The inertial sensor 18 has an inertial sensor mass 30 that responds to changes in vehicle acceleration by moving in the direction of either arrow B or arrow C. In response to movement in either direction, the actuator 14 is pivotally mounted at a pivot 15 so as to move along an arc A in the direction of arrow R. At a certain point, pivotal movement of the actuator 14 in this direction triggers the locking pawl 24 to engage the locking wheel 21 of the seat belt retractor 10 as known. Otherwise, the locking pawl 24 is disengaged from the locking wheel 21, although seat belt retractor 16 may be provided with other sensors and locks, such as a web sensor and lock that may prevent seat belt webbing protraction. These features of the invention are known.

In contrast to conventional designs, the inertial sensor 18 has an inertial sensor mass 30 embedded in an elastomeric material 34. As shown, the elastomeric material 34 substantially surrounds and, in fact, encases the inertial sensor mass 30. Because the inertial sensor mass 30 is substantially surrounded by elastomeric material 34, any rattling noise arising from movement of the inertial sensor mass 30 within the housing 50 is greatly reduced. As shown, the elastomeric material 34 at least nearly surrounds the exterior surface 38 of the inertial sensor mass 30. The inertial sensor mass 30 has a greater density than the elastomeric material 34 to ensure that the inertial sensor mass 30 responds sufficiently to changes in vehicle acceleration. The inertial sensor mass 30 is preferably made of metal due to its high density.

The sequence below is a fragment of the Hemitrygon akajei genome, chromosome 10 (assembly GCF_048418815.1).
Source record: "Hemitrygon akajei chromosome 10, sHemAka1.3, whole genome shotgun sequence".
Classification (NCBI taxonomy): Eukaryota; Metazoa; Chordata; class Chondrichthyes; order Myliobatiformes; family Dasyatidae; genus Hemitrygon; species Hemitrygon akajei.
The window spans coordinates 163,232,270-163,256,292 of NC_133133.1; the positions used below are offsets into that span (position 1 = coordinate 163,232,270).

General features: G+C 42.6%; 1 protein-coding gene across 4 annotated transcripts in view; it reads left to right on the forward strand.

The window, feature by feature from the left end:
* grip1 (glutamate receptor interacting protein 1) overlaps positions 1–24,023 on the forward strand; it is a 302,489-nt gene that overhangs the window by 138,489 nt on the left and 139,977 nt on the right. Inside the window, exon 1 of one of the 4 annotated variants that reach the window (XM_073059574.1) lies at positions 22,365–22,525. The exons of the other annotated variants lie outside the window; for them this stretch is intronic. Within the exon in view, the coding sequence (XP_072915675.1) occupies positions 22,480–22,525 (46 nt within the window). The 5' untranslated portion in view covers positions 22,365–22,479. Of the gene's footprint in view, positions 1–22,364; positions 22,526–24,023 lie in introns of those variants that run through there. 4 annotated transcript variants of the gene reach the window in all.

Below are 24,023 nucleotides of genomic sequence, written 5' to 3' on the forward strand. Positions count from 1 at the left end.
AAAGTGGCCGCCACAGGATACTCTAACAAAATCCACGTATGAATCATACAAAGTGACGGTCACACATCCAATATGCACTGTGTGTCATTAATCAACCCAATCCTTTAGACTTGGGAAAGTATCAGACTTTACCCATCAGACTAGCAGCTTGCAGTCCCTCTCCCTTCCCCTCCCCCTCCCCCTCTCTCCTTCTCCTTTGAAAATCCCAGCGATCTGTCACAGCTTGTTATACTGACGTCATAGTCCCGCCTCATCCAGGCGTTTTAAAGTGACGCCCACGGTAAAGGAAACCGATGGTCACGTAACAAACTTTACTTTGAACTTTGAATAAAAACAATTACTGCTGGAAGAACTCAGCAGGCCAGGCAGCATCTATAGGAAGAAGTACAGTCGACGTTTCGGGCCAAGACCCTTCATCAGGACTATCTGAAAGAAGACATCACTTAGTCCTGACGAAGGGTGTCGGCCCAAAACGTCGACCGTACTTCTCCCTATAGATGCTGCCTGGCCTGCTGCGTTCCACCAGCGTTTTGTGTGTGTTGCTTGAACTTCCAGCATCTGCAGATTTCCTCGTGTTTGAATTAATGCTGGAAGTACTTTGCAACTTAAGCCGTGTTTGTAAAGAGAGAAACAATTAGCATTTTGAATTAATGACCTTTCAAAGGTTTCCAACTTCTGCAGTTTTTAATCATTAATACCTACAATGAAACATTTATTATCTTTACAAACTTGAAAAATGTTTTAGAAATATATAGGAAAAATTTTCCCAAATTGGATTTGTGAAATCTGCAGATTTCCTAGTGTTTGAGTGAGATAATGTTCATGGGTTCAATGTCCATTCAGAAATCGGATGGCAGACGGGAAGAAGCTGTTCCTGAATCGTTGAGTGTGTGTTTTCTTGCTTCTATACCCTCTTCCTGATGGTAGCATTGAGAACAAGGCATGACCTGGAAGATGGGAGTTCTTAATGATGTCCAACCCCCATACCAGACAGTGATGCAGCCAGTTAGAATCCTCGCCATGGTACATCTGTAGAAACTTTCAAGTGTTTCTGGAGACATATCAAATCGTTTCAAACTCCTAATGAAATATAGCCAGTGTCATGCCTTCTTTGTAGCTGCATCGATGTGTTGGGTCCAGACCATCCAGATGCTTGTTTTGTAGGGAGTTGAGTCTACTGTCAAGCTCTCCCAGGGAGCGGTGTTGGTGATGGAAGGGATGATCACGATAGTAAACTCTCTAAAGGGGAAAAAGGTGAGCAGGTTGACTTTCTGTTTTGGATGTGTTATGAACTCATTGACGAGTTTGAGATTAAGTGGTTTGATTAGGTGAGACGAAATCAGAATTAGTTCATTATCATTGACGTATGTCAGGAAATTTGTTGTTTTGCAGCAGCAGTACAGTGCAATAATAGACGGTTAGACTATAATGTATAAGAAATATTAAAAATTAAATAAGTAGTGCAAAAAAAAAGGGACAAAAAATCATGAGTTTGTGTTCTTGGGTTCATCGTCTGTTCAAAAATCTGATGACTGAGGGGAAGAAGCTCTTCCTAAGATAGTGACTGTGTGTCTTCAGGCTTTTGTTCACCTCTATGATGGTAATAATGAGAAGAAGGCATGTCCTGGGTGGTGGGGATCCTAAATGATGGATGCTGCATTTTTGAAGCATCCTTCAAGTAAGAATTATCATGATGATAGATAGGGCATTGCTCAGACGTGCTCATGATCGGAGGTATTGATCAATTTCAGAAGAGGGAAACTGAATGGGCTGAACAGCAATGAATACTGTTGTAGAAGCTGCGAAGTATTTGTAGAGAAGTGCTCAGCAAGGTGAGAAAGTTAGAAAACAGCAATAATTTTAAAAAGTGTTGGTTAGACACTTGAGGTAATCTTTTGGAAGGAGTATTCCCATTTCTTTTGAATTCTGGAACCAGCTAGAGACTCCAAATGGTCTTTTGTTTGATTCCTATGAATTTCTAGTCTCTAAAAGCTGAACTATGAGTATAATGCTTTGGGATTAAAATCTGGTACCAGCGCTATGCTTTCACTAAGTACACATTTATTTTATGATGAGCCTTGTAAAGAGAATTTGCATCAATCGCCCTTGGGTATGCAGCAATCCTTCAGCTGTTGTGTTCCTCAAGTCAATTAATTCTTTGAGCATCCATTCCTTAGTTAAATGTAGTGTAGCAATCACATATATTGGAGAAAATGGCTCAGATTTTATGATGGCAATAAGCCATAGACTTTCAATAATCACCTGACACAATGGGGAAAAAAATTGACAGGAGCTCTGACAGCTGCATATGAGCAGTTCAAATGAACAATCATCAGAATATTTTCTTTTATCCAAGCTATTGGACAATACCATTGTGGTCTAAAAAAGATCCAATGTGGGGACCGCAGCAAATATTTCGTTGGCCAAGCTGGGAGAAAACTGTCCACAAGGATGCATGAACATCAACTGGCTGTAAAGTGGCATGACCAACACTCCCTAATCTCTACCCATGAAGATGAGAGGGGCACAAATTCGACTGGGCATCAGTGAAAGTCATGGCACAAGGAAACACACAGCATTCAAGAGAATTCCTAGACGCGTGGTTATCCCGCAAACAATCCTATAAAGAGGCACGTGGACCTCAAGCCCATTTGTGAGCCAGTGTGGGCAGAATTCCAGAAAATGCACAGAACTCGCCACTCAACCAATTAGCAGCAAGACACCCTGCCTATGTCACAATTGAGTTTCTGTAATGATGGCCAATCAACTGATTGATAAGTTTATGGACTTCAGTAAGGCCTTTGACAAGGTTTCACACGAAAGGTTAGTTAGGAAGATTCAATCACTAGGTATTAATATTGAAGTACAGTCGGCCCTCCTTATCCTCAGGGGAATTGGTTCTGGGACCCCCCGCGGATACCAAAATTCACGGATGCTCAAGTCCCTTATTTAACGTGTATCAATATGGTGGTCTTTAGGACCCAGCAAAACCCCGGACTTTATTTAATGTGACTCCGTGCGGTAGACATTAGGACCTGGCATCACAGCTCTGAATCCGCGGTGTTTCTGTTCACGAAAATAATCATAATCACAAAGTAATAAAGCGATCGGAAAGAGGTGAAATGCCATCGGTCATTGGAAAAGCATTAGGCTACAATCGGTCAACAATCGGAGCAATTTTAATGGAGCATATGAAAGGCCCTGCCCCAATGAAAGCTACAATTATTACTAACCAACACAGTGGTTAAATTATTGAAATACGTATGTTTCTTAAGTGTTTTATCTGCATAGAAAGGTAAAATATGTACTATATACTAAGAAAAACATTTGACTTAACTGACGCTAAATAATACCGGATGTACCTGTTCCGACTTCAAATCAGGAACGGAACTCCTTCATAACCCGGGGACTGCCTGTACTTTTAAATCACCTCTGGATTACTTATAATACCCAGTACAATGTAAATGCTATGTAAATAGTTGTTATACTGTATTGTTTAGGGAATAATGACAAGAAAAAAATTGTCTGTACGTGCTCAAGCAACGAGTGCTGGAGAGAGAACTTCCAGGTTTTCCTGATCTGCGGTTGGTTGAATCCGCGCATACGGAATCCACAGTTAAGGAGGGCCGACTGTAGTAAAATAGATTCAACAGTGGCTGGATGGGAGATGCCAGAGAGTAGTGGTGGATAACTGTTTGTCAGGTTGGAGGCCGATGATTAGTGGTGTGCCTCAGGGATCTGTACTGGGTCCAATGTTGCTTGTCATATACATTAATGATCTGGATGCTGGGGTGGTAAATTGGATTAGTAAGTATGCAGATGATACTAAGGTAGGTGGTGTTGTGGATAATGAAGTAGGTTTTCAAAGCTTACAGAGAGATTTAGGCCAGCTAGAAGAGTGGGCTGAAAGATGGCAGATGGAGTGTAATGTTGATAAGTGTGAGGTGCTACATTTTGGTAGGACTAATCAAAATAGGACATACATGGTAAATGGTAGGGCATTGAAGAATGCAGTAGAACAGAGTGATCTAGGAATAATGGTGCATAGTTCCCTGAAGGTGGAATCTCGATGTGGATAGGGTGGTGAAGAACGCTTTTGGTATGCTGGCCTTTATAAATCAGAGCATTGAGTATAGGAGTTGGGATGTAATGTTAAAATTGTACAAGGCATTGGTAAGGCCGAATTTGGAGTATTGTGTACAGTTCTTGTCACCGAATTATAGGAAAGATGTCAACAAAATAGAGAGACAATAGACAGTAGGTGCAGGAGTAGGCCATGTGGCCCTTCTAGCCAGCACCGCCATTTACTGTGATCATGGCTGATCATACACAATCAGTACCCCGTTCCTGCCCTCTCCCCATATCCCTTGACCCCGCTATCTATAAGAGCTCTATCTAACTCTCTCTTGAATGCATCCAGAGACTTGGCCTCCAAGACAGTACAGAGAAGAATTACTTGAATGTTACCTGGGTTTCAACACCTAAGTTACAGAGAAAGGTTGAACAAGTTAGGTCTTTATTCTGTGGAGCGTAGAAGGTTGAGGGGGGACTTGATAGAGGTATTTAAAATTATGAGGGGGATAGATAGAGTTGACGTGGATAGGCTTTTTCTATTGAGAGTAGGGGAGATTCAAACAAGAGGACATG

The inertial sensor 18 has a first portion 42 and a second portion 46. The first portion 42 interacts with the actuator 14 to trigger the locking pawl 24. The second portion 46 supports the inertial sensor mass 30 on a housing 50. The inertial sensor 18 also has a wide portion 70 and a narrow portion 72. In this way, the wide portion 70 of the inertial sensor mass 30 may be suspended over the narrow portion 72 to allow the inertial sensor mass 30 to tip in the direction of either arrow B or arrow C depending upon changes in the acceleration of a vehicle. Although the inertial sensor 18 is shown having a particular shape, other shapes, such as a cylinder or ball shape, may incorporate the inventive features of the invention. The particular version shown in the drawings is not intended to be limiting.